It was named UNESCO City of Design in 2014, the local area is home to 10% of the videogame industry and there are prestigious schools of visual arts where internationally renowned artists have trained. Not the least of its merits has been its success since 2008 in attracting considerable amounts of funding from local and international trusts, backed by the project's major founders: the Scottish government, the UK and the Nationat the Lottery. If Cole saw the V&A as a schoolroom, the idea of a museum as a bridgehead in the rebirth of a university city is not such a bad idea. More than ten years have passed from the first discussions to its opening, and three directors of London's V&A have come and gone in that time (Mark Jones, Martin Roth and current director Tristram Hunt) whereas only one civil servant in Dundee has been involved in the project: Mike Galloway, Executive Director of Dundee's City Development.

V&A Dundee, Kengo Kuma, 2018. Photo Hufton + Crow
V&A Dundee, Kengo Kuma, 2018. Photo Hufton + Crow

The institutional reins of this operation were, however, in the hands of a woman, Moira Gemmil, formerly Head of Design at the South Kensington Museum. A graduate of the famed Glasgow School of Art, she left the Museum to run the Royal Collection Trust but, in 2015, was knocked down and killed by a lorry in the centre of London while cycling to her office. All the designers involved, from Kengo Kuma to his assistants, London-based office ZMMA, which designed the interiors of the Scottish Galleries, and Cartlidge Levene, which produced the graphic design for the museum's wayfinding, pay tribute to her tenacity and vision, a professional who saw the museum as an institution to be continually rethought and custom designed, room by room. Kengo Kuma has designed a very flexible but welcoming space. This is his first building in the UK and he and project architect Maurizio Mucciola, who oversaw the build, insist that the 2010 proposal won over the jury of the international competition with the concept of a place that would bring the city together, give back a meaning to its waterfront and renew the relationship between city and sea. Today, Kengo Kuma presents the project talking of flows and nature, of with concern for people's moving bodies, forms, materials and construction techniques inspired by the Scottish cliffs.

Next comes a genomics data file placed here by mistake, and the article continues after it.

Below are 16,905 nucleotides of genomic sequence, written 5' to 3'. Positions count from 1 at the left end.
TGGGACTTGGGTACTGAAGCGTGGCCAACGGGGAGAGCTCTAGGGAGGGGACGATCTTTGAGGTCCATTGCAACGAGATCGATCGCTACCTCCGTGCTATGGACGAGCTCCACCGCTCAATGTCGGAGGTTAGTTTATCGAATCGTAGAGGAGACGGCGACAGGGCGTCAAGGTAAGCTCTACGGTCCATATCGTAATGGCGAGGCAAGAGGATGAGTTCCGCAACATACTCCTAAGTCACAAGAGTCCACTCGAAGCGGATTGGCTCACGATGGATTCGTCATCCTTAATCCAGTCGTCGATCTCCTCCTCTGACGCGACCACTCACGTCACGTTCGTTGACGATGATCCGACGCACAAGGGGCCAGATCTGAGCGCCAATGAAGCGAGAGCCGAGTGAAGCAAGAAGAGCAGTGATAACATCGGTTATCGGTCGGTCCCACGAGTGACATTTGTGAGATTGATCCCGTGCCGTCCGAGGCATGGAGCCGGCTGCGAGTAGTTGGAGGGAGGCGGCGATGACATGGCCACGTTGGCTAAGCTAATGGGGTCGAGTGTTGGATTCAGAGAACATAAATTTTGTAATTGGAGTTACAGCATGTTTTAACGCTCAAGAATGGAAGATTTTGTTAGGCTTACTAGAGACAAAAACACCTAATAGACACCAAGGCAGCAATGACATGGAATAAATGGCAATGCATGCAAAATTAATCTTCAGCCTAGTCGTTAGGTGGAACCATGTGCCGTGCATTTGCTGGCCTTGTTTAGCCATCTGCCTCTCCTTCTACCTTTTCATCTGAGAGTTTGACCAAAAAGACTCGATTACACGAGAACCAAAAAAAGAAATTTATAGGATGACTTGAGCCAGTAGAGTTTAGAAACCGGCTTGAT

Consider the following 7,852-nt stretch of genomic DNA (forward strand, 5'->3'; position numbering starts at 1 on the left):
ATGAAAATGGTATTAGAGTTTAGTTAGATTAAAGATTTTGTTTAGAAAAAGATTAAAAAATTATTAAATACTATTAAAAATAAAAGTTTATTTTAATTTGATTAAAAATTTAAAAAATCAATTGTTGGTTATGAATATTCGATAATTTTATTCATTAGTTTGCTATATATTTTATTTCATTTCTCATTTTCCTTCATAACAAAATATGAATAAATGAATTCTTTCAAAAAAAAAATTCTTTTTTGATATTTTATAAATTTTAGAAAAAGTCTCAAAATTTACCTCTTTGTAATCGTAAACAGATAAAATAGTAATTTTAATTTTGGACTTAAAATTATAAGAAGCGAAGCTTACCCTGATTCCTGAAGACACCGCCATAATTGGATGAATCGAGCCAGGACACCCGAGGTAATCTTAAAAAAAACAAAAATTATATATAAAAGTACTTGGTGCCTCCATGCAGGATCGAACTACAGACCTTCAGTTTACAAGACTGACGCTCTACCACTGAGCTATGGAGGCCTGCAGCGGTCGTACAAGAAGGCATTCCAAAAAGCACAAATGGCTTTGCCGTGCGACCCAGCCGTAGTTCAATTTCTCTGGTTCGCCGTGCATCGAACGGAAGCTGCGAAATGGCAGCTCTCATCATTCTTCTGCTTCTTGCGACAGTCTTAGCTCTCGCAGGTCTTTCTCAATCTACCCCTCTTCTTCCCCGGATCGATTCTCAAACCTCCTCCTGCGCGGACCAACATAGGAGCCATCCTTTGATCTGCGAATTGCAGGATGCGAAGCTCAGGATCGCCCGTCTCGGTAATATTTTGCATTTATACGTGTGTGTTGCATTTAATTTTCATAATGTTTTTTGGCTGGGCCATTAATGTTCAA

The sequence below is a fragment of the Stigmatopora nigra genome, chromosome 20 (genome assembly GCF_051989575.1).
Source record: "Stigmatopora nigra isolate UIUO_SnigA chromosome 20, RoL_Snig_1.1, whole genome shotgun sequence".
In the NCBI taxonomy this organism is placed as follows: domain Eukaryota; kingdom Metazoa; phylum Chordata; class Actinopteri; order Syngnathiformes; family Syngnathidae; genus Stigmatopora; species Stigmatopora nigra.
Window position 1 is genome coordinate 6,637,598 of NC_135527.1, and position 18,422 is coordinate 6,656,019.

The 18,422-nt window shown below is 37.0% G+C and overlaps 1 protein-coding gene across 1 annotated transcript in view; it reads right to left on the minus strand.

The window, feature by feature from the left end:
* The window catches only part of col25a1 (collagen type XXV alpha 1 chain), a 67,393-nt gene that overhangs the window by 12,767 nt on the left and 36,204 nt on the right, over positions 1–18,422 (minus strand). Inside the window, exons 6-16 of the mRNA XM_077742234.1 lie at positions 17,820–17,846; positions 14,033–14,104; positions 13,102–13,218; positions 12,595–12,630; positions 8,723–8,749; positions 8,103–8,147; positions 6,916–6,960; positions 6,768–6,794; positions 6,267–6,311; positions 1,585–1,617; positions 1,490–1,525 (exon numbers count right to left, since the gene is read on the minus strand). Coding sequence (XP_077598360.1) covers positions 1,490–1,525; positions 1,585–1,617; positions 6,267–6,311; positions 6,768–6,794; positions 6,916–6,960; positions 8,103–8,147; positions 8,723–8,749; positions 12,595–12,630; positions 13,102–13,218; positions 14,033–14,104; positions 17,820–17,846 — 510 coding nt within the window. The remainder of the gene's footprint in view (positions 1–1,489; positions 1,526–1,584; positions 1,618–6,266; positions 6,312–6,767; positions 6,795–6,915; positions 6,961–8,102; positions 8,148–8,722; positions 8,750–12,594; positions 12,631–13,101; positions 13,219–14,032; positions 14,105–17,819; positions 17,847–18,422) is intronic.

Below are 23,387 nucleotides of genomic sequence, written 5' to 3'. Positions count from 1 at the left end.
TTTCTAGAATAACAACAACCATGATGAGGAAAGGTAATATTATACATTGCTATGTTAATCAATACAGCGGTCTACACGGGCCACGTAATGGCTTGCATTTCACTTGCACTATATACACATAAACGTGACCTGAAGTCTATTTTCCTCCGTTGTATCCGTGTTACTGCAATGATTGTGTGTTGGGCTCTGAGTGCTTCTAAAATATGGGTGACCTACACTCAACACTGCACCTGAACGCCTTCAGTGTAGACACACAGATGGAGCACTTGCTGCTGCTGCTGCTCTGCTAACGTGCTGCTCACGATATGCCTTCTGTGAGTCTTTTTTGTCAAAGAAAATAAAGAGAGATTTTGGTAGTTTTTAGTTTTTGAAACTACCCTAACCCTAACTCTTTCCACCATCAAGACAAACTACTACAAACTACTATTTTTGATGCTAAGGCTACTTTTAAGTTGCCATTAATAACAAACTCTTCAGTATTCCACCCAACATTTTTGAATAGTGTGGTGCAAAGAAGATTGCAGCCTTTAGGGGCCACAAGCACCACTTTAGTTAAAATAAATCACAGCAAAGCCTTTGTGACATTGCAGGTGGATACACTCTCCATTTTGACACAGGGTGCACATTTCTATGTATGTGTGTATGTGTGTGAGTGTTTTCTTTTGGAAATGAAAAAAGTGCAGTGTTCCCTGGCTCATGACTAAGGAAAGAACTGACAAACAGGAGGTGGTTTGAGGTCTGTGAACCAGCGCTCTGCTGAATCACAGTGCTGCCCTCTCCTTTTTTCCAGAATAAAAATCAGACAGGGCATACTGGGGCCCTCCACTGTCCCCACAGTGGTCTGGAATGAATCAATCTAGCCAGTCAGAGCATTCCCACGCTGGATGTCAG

Asked “Why put the stress on the body?” Kengo Kuma replied “Do you know the Metabolism movement? Ever since that period in architecture I have not cared so much about the structure as the flow of people in space. ” His first sketch had already defined the form of the architecture overlooking the river, sinuous and with a large void at the center, tying together with the main city axes along Union Street and Discovery Point. it consists of two inverted pyramids, seemingly separated on the ground floor and rotating to join up again on the first floor.

The museum not only overlooks the water but incorporated it with its foundations in the riverbed. The exterior is an organic layering of bedded stone running around a curved reinforced-concrete wall. “In Dundee four seasons pass in four hours. The construction system works with shade, light and wind, and we sought to create sightlines uniting exterior and interior, ”explains Mucciola. Stone outside and timber inside. The alternation embodies the traditional construction of Scottish houses, of the kind that can be seen across the river in the village of Newport to which the wealthy inhabitants of Dundee moved to get away from the stench of industry on the other side of the river.

This article was originally published in the Domus October 2018 issue.